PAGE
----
Financial analyst Sara Hsu, co-author of the 2020 publication “China’s fintech explosion”, discusses how tech companies became the leaders in fintech, leaving the country’s giant banks behind. She addresses an online panel of USC’s US-China Institute and explains how an underserved community offers a fertile basis for the fintech explosion.
China watcher Kaiser Kuo opens a panel on innovation in China at the (pre-corona) AMR Festival 2019 discussing how the West had flipping narratives on how the technology works in an authoritarian climate. And both say more about the China observers in the West than China itself, Kaiser argues.
The plan to ban immigration by US President Donald Trump will be mostly hurt US tech companies who cannot recruit talents anymore, says business analyst Shaun Rein to the BBC. “Now, with the immigration ban, more top Chinese, Indian and other foreign talent will seek jobs in tech hubs globally like Shenzhen, Seoul and Bangalore rather than Silicon Valley,” Shaun Rein adds.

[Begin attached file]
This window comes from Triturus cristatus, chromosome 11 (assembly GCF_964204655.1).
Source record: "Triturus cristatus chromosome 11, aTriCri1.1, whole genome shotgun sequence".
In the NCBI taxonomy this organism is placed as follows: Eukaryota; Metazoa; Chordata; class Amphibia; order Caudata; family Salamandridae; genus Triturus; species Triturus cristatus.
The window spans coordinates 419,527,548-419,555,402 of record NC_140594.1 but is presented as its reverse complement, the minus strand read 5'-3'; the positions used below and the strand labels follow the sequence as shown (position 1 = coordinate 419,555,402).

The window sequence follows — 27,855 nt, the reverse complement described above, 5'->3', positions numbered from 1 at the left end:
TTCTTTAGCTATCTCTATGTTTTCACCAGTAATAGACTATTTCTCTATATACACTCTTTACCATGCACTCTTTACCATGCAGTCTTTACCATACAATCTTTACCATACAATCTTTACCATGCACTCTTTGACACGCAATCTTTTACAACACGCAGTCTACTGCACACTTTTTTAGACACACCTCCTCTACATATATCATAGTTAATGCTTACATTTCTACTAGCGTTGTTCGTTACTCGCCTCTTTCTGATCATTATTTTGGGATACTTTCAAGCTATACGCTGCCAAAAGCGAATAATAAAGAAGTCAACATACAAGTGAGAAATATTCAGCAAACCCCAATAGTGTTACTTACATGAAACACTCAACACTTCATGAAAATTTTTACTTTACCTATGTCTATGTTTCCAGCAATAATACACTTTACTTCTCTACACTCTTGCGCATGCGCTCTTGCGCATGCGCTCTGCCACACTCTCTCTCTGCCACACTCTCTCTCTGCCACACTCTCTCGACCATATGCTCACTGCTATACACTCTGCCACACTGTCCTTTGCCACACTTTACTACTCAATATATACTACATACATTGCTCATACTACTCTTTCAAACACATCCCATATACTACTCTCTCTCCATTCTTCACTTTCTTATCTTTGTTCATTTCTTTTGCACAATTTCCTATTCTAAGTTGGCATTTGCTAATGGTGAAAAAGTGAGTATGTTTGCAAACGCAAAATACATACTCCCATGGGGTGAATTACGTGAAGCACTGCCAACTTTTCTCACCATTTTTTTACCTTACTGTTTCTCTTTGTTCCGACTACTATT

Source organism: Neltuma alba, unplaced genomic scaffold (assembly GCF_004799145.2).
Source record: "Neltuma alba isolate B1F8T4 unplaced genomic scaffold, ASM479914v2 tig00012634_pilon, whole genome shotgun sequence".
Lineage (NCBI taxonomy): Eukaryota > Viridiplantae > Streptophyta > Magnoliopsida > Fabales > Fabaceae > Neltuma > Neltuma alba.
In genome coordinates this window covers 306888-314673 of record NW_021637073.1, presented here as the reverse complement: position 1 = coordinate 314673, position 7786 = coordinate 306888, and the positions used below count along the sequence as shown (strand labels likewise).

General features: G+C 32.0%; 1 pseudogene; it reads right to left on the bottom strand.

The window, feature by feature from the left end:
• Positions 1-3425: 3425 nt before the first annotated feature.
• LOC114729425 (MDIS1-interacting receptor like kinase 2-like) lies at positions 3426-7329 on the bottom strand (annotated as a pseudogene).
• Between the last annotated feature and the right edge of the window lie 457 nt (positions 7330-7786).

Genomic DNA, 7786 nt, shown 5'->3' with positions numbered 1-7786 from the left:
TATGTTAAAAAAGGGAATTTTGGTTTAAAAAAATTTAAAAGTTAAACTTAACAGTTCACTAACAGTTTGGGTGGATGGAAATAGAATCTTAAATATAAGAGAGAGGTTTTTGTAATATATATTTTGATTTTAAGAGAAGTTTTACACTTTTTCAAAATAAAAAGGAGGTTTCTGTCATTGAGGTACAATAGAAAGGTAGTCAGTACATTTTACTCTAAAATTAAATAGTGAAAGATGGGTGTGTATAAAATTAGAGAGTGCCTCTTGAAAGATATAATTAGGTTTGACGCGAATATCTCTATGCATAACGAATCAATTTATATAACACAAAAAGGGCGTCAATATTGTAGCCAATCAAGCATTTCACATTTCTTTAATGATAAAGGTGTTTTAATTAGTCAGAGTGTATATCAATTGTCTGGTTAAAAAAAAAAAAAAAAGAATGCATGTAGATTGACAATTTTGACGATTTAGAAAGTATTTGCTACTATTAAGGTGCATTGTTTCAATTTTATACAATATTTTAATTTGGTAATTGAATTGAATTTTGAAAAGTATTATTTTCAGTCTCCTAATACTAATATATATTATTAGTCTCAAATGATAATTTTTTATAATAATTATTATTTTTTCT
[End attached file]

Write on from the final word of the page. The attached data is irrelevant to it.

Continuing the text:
Content-providers have been trying to lower costs for the notorious censorship in China, for example by introducing more AI-driven tools. But the government is fearing too much unwanted content if falling through the cracks, asks for tougher censorship, adding dramatically to the costs, says business analyst Ben Cavender to MSN.
Getting customers in the China market was already expensive and the 2019 capital winter makes live for startups even harder, says William Bao Bean, managing director of the Shanghai-based SOSV. That might be bad news initially, but makes them more competitive in the longer run, he says according to Pymnts, quoting the Financial Times.
The successful social platform Tiktok got into hot water when it comes to its relation with China, now the company goes international. Former Baidu communication director Kaiser Kuo looks at The Ringer how Tiktok thrived, like others, in this climate of uncertainty, fuzziness and unpredictability that is key for China’s internet.